acrylic, oil stick and spray paint on canvas mounted on wooden supports
146.8 x 168.6 cm
we rob roadmen of their emotional intelligence and inherent femininity, replacing it with a heartless masculine monolith. the term 'roadmen' typically describes young men,
drug dealing or stealing, spending long nights on the roadside to make ends meet. archetypal images of a durag-wearing, knife-wielding sentinel burn into the Londoner's
visual language via the media conglomerate.
often we forget to deconstruct where this invincible front of a 'strong man' comes from - the mourning of your friend you used to kick ball with murdered at a young age, the supposed random stop and searches on your way to school and the transgenerational trauma offloaded from immigrant parents. no wonder they decide to shift packs and make some dirty money to feel as heard as the rich kids who live a few blocks down from them.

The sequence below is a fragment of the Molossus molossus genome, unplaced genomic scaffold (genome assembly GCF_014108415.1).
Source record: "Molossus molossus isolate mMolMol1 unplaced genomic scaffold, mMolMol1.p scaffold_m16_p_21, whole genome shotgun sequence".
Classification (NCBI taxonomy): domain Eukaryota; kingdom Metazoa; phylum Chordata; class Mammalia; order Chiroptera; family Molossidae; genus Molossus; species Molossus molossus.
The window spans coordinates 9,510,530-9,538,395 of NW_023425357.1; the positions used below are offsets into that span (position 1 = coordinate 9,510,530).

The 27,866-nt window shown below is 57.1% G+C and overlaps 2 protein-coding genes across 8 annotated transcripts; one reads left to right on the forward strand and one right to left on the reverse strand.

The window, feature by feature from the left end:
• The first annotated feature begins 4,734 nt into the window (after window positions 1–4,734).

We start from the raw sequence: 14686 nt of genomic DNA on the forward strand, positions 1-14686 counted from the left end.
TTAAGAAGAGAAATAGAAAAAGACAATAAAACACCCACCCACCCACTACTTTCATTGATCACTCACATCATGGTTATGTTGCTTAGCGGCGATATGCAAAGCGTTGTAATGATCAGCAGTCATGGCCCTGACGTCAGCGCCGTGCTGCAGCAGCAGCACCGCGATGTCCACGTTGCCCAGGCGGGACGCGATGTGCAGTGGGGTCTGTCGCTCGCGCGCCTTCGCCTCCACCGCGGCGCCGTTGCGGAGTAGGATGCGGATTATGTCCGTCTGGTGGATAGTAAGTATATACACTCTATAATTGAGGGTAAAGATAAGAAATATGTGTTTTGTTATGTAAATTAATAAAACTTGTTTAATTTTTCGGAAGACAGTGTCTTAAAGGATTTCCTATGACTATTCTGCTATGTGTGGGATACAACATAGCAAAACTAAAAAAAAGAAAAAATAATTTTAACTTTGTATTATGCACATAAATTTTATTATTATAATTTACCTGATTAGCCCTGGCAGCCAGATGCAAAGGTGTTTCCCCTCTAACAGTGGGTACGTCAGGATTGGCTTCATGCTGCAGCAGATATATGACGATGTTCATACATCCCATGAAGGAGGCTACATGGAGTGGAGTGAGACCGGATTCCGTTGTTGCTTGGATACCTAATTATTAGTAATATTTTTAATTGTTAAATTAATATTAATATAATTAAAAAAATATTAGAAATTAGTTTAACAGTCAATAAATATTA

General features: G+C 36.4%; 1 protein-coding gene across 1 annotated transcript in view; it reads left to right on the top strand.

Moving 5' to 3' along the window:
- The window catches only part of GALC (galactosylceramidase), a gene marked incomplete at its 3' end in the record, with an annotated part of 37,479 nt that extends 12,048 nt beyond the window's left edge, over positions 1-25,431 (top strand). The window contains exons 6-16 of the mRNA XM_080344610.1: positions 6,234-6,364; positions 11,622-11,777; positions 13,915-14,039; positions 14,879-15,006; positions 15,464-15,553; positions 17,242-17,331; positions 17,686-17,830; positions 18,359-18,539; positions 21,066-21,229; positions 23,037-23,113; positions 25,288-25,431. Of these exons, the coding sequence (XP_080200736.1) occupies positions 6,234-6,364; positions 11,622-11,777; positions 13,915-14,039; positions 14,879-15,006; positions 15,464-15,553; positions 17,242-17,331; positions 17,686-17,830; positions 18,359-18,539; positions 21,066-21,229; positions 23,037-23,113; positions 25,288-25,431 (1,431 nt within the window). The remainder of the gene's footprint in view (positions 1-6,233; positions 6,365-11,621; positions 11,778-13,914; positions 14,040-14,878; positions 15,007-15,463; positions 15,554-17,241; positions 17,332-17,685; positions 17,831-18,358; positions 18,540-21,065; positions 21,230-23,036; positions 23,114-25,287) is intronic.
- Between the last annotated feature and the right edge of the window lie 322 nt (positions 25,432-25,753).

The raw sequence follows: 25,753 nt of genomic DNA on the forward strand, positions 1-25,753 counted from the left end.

i depict this anonymous roadman with a 'girly' dress, surrounded by towering brown estates of his postcode. of course, a dress is just a piece of clothing. society is the cause for the girly descriptive, but how a stereotypically masculine man wearing a dress adds a societal blanket of softness speaks volumes. it shouldn't take binary clothing to allow empathy for a Black person wearing a puffer jacket.